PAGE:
Tips to Minimize Surgical Scars

Scars are a trade-off for any type of surgery, and as a dermatologist I see a lot of post-surgical patients who are concerned about the appearance of their resulting scars. Yes, it’s a good thing that I have lasers, injectables and other tools that can dramatically improve the look and feel of surgical scars, but there are steps you can take before and after surgery to promote optimal healing.

Fibroblasts, a certain type of cell in the skin, are responsible for healing, and healing occurs when fibroblasts make collagen that migrates across the wound. Without vitamin C, our bodies can’t produce collagen, which is why this supplement is especially important both before and after surgery. Aim for 500mg twice a day before surgery, and until the incision is completely healed. Protein also plays a vital role in wound healing, so it’s important to up your intake before and after surgery as well. Your cells use the amino acids found in protein as building blocks to produce new cells.

For the four weeks prior to surgery, apply a retinoid cream to the areas where incisions will be placed. This will stimulate the stem cells in your skin, so they will produce new cells faster. However, do not use retinoids after surgery because they actually slow healing by inhibiting the enzymes that are needed to rebuild affected tissue.

A few other steps that promote good healing include topical products like Mederma (available at the drugstore) or the silicone-based Keta Cote, which ensure that scars don’t become raised or discolored. In some cases, growth factor creams or serums can help, but be sure to check with your surgeon before putting anything on new scars. But perhaps the easiest thing you can do to prevent hyperpigmentation and ensure optimal healing is avoid sun exposure.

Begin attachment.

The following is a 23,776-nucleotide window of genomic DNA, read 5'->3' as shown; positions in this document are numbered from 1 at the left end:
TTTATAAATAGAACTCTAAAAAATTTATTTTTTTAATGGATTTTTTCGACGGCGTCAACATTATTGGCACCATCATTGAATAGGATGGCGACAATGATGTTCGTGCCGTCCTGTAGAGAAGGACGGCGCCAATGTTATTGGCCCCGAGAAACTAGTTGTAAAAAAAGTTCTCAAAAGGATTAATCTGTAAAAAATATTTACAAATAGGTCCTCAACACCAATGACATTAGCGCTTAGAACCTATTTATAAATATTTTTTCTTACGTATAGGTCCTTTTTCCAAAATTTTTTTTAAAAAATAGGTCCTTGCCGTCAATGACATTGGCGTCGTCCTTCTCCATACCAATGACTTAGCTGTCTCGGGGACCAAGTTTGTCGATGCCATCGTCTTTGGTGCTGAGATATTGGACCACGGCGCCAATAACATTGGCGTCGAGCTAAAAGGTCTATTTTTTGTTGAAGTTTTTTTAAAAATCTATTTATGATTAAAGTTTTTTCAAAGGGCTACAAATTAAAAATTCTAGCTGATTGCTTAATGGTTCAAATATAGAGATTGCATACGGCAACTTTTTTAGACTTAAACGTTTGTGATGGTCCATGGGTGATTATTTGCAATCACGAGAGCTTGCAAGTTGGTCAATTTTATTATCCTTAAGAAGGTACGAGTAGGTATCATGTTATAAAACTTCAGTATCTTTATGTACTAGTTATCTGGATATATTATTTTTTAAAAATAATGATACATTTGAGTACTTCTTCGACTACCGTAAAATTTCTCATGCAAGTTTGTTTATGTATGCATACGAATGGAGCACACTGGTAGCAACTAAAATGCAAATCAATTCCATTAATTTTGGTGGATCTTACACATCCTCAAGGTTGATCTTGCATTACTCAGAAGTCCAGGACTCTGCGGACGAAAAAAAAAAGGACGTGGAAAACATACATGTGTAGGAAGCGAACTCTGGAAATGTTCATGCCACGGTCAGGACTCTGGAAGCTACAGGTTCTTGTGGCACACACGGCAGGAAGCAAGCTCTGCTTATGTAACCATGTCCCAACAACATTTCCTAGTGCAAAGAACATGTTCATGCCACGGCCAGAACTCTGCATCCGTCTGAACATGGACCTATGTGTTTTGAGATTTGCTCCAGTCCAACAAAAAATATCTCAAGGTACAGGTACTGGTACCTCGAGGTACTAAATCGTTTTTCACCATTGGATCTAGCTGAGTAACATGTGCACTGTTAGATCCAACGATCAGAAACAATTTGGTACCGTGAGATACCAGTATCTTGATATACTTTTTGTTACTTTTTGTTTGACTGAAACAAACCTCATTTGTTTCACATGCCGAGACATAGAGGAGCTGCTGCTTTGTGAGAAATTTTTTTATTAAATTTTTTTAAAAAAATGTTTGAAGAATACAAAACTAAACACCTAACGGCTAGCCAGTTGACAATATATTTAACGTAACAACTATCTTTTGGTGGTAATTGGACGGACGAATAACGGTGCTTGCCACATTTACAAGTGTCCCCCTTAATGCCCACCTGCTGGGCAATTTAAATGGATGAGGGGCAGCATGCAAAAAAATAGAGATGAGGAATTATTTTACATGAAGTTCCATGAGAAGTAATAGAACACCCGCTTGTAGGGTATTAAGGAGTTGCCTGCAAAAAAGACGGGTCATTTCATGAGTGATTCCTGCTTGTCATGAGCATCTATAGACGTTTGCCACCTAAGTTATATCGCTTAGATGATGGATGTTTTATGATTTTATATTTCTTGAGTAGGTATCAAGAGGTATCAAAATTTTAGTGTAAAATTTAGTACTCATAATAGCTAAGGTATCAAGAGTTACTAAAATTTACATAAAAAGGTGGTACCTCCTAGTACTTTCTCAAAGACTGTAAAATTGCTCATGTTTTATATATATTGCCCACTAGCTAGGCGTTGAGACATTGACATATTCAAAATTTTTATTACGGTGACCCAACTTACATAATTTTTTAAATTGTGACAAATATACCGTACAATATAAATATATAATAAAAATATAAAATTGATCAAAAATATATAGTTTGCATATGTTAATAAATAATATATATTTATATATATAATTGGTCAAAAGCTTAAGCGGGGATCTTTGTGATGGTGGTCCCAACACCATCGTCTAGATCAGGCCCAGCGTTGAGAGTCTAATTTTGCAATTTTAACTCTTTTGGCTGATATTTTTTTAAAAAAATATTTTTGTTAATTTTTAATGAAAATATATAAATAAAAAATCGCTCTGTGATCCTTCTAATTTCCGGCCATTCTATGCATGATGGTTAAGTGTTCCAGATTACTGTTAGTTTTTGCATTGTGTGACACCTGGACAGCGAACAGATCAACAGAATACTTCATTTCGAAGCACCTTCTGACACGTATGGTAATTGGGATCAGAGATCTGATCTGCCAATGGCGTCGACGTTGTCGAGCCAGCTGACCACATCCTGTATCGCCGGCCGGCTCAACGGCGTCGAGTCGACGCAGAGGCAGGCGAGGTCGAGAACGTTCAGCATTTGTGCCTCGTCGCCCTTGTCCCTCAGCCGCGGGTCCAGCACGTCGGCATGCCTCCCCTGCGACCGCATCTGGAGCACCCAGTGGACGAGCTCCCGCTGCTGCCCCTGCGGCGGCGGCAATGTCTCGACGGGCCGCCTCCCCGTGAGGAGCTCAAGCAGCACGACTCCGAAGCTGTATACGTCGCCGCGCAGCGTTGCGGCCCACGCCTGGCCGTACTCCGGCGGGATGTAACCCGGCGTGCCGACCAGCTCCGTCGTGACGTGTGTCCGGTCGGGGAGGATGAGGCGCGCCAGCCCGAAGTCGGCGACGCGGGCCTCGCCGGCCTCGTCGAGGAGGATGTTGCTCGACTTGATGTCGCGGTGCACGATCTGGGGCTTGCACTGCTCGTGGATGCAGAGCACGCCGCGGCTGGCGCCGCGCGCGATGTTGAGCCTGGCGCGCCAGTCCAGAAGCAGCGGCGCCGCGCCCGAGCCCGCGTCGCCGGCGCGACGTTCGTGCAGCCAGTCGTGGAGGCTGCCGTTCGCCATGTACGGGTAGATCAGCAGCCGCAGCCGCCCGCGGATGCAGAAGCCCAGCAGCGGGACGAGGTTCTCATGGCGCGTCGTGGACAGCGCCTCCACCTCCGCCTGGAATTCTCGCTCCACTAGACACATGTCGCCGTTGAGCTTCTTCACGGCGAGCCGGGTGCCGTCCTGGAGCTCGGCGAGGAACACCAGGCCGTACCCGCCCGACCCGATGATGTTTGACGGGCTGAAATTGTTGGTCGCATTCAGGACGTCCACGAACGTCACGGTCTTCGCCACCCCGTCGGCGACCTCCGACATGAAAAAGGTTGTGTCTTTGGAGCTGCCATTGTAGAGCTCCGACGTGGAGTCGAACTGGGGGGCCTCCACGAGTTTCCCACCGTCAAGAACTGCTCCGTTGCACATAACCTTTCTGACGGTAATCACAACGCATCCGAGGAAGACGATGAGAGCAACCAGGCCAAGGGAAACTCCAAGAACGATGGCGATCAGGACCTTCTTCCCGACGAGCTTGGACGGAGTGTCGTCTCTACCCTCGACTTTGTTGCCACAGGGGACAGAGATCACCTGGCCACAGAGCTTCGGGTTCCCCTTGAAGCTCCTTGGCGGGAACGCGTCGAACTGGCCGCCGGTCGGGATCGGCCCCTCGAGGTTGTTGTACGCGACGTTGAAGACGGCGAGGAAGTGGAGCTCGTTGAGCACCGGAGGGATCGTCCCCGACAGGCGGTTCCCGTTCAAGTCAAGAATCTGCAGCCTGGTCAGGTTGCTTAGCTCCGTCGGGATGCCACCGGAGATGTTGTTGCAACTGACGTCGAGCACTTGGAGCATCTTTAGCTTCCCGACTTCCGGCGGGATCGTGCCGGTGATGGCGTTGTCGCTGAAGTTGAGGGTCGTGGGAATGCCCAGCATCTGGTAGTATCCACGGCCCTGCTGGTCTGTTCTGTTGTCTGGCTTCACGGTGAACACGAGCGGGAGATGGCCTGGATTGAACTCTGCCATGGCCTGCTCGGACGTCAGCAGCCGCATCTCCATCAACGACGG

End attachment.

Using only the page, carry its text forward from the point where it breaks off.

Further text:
If you’re especially concerned about a post-surgical scar, I recommend seeing a dermatologist before any type of surgery for tips and post-surgical options—and there are many. Two weeks after stitches are removed, the V Beam laser can be used to help reduce redness. Three to six treatments have been shown to provide the best results. If a scar gets too hard or thick (at which point it may be referred to as a keloid), Kenalog injections can be used to soften the scar and decrease its size. For depressed scars, dermal fillers can even out the skin’s surface.



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